Saturday, April 20, 2013

Story Telling

"Can you remember when we laughed together?" 1986 by Ely Bruna.

So earlier today we attended a story-telling workshop. It was conducted by a Roger Jenkins. Here's a video of him in action to allow you to get the feel of what we experienced.

The video doesn't really do justice to the workshop that he conducted, but I will tell you that we had our minds blown away by this amazing performer. We sat through the 2-hour workshop like it was a half-an-hour episode of Friends.

He stressed the importance and usefulness of story-telling in the classroom, and I'm sure a lot of us went away wishing that we were able to tell stories half as well as Mr Jenkins.

I can't deny the effectiveness of telling stories in capturing the attention of other people, especially children. I remember when I was talking to a class of primary children who didn't know who I was, and I failed miserably at capturing their attention with my psuedo-motivational hooblah, evidenced by the students' actions of drawing on their pieces of paper throughout my session. As bad as the experience was for me (and even more so for the students, I think) there was definitely one shining moment of redemption on my part. I noticed that when I said "Ni saya ada satu cerita masa saya kecik dulu," I could immediately see heads popping up to look at me, in anticipation for my story. I told them about how I got caught lying to my parents when I was 10 and got punished for it. Thing is that telling the story was totally unplanned, so the story jumped all over the place and I wasn't very consistent. But their eyes stayed on me until I finished my story. I even got to include some moral values at the end (even though this practice isn't encouraged by Mr Jenkins).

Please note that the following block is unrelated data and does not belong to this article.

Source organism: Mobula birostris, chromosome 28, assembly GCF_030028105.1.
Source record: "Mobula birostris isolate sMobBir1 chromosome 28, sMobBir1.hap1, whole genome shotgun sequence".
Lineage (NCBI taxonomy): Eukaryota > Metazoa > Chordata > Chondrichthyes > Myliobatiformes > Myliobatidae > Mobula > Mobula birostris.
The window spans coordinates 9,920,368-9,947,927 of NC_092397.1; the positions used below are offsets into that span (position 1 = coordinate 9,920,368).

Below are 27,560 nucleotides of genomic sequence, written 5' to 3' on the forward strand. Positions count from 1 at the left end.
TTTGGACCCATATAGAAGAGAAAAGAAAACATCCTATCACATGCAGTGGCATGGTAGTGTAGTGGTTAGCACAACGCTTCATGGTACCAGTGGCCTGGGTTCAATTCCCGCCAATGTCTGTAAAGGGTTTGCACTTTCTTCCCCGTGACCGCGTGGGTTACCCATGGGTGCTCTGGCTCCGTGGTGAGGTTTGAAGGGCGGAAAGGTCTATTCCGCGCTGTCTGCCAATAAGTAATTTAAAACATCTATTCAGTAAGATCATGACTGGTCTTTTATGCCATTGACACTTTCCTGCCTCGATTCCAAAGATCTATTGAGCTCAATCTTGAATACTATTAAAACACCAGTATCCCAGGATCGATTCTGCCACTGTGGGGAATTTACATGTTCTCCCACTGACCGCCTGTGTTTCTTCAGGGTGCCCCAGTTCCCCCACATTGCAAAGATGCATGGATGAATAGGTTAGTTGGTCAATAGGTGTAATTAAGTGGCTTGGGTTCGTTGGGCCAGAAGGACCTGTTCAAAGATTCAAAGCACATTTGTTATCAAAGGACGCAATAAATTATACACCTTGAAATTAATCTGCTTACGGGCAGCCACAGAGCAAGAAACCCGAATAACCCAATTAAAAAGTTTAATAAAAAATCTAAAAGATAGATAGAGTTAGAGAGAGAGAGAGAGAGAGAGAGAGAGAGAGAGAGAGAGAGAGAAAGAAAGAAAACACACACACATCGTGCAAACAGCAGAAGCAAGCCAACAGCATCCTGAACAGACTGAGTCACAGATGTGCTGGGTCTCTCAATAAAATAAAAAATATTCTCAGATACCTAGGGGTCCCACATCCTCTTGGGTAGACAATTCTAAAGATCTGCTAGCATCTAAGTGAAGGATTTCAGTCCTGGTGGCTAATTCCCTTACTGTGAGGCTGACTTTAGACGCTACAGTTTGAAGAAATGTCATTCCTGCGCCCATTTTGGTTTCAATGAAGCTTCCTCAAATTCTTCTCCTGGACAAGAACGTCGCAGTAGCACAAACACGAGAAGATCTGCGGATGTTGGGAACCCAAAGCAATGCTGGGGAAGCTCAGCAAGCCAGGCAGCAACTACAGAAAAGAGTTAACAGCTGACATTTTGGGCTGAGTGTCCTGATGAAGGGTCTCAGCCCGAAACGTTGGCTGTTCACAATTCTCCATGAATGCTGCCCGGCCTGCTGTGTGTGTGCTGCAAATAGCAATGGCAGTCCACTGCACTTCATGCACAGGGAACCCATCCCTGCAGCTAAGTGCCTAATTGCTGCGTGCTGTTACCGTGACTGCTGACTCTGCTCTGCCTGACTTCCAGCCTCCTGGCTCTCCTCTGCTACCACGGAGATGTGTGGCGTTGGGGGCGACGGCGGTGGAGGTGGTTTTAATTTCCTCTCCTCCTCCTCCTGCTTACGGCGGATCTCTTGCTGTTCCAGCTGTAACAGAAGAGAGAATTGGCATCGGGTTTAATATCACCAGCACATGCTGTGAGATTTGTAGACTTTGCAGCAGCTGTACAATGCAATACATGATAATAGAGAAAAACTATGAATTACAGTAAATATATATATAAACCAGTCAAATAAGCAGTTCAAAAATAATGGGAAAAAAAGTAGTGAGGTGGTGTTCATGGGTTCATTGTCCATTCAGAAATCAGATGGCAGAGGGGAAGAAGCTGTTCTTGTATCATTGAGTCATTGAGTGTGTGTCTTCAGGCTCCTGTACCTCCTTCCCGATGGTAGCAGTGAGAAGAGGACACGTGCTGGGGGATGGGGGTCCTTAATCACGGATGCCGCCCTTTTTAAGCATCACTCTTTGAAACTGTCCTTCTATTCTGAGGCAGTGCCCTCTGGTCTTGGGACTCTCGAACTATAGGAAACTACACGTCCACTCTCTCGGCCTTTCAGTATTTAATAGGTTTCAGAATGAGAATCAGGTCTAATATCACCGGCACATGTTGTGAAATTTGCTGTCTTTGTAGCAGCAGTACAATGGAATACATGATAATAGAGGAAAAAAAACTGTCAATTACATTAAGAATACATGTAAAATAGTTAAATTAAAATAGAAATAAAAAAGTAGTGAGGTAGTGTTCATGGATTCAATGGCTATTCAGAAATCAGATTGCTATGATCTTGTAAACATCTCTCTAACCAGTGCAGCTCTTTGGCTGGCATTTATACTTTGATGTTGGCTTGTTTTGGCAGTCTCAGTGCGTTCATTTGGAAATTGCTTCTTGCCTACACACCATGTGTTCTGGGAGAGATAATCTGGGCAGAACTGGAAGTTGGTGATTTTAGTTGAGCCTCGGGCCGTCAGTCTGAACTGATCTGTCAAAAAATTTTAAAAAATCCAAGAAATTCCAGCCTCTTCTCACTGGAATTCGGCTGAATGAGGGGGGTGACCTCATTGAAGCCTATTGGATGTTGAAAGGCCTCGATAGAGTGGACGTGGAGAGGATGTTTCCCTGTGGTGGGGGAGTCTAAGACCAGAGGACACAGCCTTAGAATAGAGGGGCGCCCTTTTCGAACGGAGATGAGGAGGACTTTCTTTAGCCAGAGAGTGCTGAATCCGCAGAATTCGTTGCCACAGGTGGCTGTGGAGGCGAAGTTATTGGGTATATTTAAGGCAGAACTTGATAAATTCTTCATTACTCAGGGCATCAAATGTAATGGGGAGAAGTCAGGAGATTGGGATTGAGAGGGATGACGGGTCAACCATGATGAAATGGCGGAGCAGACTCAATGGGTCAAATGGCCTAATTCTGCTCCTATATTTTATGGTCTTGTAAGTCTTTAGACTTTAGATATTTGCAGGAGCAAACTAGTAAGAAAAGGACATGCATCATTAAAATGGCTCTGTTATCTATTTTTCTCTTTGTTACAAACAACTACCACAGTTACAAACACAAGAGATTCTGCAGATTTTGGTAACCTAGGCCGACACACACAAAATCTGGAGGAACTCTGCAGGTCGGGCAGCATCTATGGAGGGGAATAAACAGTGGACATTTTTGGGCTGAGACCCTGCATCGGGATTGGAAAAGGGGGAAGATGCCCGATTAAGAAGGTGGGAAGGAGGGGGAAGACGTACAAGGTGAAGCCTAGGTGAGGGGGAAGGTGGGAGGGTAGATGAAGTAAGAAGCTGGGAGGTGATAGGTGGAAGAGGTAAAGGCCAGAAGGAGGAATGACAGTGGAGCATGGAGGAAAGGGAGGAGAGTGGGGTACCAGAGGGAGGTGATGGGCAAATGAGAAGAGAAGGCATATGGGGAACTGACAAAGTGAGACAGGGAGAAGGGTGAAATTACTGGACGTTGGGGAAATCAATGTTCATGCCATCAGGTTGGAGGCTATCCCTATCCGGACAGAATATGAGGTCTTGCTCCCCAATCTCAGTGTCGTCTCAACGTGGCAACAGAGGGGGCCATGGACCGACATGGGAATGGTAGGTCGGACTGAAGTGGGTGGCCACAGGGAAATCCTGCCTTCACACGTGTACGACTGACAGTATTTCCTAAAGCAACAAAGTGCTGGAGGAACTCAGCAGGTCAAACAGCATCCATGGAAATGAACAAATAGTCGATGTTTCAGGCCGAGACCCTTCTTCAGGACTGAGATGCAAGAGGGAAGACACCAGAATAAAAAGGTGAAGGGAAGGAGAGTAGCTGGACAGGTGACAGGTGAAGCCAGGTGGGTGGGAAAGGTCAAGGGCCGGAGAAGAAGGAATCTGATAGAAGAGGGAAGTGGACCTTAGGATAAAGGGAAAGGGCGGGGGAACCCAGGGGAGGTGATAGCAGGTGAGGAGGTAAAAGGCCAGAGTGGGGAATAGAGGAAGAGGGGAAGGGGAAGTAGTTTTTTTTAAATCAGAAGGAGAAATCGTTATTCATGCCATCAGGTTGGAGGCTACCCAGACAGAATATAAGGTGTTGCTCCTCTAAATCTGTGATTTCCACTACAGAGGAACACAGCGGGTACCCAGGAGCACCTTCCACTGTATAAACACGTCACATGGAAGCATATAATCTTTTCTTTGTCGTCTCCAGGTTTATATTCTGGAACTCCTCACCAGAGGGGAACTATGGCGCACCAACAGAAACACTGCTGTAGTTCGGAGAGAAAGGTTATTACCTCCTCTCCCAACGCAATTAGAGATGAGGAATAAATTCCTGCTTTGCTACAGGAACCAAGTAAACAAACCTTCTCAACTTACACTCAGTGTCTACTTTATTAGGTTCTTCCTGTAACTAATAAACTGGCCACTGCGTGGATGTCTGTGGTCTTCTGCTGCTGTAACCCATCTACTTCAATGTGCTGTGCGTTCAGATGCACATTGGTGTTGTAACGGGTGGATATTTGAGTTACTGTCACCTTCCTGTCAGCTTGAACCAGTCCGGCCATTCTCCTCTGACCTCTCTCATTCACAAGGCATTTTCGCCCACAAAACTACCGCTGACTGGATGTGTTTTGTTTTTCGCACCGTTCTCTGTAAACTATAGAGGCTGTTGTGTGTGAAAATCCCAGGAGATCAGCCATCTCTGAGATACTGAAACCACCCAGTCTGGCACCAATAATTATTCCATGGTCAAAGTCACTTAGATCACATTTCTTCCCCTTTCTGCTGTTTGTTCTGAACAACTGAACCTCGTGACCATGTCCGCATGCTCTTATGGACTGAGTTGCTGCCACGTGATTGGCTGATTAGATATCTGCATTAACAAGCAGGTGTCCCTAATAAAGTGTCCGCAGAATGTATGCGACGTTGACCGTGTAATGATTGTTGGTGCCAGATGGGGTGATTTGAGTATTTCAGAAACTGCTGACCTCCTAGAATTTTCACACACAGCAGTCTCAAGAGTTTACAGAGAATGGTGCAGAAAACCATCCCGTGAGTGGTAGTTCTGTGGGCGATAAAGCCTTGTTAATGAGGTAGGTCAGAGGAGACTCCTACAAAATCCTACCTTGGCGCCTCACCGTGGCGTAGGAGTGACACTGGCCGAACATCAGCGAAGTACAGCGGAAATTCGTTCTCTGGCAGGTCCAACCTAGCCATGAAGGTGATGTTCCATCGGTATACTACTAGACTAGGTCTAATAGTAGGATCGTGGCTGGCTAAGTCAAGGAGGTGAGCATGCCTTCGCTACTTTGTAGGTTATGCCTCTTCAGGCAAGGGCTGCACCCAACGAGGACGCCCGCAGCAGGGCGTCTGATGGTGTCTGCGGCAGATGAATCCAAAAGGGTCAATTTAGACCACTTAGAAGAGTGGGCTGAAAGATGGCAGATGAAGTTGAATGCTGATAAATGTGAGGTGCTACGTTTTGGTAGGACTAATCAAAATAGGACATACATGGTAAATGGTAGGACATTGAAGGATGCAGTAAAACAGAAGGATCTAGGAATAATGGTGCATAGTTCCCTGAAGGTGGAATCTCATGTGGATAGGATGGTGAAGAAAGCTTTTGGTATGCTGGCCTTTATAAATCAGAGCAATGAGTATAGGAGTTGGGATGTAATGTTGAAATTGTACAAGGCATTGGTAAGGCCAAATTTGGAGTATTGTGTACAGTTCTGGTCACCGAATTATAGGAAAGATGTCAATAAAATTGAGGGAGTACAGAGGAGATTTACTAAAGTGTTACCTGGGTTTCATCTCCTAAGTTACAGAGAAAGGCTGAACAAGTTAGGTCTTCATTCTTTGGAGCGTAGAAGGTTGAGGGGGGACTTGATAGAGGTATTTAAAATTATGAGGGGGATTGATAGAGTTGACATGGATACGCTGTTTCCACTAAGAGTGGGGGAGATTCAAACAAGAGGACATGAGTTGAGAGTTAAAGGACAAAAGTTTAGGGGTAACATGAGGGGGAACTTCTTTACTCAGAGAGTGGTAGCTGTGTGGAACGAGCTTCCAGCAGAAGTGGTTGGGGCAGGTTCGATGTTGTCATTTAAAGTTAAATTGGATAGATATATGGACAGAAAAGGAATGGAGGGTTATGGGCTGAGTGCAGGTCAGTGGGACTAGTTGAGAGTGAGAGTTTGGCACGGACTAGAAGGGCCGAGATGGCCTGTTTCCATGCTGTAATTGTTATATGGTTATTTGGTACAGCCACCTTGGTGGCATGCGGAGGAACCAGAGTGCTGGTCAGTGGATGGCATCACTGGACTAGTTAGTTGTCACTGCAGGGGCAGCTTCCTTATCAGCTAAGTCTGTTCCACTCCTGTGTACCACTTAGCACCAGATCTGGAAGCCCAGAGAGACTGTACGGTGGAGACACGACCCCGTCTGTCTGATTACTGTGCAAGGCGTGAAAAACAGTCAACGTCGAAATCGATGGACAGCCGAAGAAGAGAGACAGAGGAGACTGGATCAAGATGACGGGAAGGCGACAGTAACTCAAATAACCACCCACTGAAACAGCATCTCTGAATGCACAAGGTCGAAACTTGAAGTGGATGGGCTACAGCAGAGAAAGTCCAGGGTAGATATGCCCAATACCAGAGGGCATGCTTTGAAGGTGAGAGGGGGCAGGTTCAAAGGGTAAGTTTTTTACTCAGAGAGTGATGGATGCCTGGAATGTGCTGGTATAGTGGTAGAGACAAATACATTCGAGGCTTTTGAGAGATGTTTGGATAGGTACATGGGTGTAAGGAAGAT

Bottom line, story-telling is a boss thing to do, and when you can do it well, you become that much better a teacher.

Me? I'm the worst story-teller ever. But Mr Jenkins' answer to the question "What if I'm not a good story-teller?" made it clear that anyone can improve.

"Did you come out into the world knowing how to ride a motorbike? How about swimming? Was anyone of you able to walk right out of your mothers' bellies? It takes practice. You develop the skill by doing it. You get better. Practice."

May peace be upon you.